I've had some queries about whether the Question Level Analysis functionality for KS2 tests will be available in ASP this year: according to the DfE's release timetable, this will be available some time in July 2022.
There was a bit of a kerfuffle last week when someone noticed that the KS1 'pass mark' in the reading and maths tests had been raised, but this turned out to be a red-herring; it was just a normal consequence of the tests being slightly easier this year. This adjustment should mean that the year-on-year standards are maintained at their usual level.
At the beginning of this week OFSTED announced that they would be removing Early Years Foundation Stage data from the IDSR, in light of the reforms to the Early Years Foundation Stage. There will also be no Foundation Stage data in ASP this year.
Thank you to those schools that have so far requested an Early Analysis report, I've now had more than enough requests to keep me busy over the summer. If you haven't yet requested a report but want one please get in touch, but I'm afraid that any new requests from schools will have to wait until September for me to write their report.
If you aren't requesting a report from me but want to get some headline information about your results compared to national, you could of course log into Perspective Lite yourself, or make use of the FFT Early Results Service, which has already opened for KS1, and which will open for KS2 soon. Obviously, these services are only open to schools that have subscribed to them for 2022-23.
As mentioned at the start of the email, the DfE have just published data relating to the January 2022 school census. Here's a few headlines:
And finally, you'd be disappointed if I didn't mention the latest political goings-on. Obviously, I would have liked to have seen the back of the blond buffoon this week, but it's surely only a matter of time before his regime of misrule comes to an end. My current bet is that it will 'all be over by Christmas' for Johnson, but I am aware that this phrase has been used naively before. While Johnson remains in office, we can be pretty sure that this government will continue to lurch from one crisis and controversy to another, incapable of addressing any of the serious issues that need to be tackled. This means we will probably see more delays in the implementation of existing policies and strategies, such as the recent announcement that the national funding formula won't now be fully implemented until at least 2027, and a complete inability to tackle problems such as the impending crisis facing Free School Meals. Meanwhile, the DfE continues to tie itself and schools in knots in order to find a way to hit its targets for the tutoring programme, and their latest plan for 'coasting schools' is being criticised by pretty much everyone that has the energy to read it. I'm afraid that we are probably going to have to put up with this kind of thing until some adults are actually allowed to start running the country.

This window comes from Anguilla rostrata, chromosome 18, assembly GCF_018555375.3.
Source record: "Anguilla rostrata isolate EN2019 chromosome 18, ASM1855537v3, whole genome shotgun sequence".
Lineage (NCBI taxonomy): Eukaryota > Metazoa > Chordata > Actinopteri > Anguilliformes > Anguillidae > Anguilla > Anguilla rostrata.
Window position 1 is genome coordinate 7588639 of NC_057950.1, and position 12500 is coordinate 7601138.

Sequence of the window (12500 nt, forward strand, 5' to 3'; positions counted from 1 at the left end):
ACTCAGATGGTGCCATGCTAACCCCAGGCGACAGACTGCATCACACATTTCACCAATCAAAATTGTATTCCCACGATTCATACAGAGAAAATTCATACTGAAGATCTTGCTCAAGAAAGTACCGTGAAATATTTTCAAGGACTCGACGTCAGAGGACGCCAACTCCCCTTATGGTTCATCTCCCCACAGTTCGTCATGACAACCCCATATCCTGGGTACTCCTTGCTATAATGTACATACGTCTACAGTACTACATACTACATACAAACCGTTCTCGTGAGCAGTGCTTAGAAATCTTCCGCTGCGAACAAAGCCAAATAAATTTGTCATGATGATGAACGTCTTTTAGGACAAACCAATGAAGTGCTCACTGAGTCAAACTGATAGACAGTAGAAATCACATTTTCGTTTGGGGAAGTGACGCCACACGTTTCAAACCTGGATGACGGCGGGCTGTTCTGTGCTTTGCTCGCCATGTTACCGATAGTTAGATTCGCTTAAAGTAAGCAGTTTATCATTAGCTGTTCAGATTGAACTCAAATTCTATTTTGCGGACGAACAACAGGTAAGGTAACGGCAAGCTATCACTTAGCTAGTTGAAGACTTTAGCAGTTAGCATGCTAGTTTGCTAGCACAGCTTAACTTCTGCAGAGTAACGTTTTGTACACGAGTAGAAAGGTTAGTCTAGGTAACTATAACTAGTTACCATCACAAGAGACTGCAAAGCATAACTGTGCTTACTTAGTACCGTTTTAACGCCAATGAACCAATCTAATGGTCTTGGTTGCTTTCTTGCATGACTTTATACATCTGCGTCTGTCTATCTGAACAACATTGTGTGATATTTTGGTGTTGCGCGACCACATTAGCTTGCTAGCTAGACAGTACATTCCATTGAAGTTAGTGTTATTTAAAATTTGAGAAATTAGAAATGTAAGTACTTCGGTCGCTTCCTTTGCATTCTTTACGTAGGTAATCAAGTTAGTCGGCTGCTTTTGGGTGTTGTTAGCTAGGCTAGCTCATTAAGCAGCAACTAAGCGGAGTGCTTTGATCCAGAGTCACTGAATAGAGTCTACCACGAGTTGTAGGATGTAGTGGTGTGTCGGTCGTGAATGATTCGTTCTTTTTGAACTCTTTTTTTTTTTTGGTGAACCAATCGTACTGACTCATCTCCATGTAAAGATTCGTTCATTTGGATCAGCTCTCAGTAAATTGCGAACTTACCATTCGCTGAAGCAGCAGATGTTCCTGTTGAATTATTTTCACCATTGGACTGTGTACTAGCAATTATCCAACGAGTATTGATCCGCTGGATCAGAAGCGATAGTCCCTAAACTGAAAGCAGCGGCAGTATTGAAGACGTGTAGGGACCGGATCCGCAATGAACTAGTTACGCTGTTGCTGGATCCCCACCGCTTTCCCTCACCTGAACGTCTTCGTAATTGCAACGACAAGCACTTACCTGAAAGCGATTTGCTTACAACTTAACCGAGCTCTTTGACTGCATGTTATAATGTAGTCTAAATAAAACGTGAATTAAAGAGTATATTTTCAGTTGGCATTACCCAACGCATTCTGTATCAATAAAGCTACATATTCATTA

As is often the case, this time of year is fairly quiet in terms of data 'news' because everyone is busy preparing to administer the statutory tests and assessments. However, just when I thought I wouldn't have anything to talk about in this month's update, Mr Zahawi has come to my rescue by announcing a brand-new addition to the performance table data which will be published in the autumn term. Huzzah!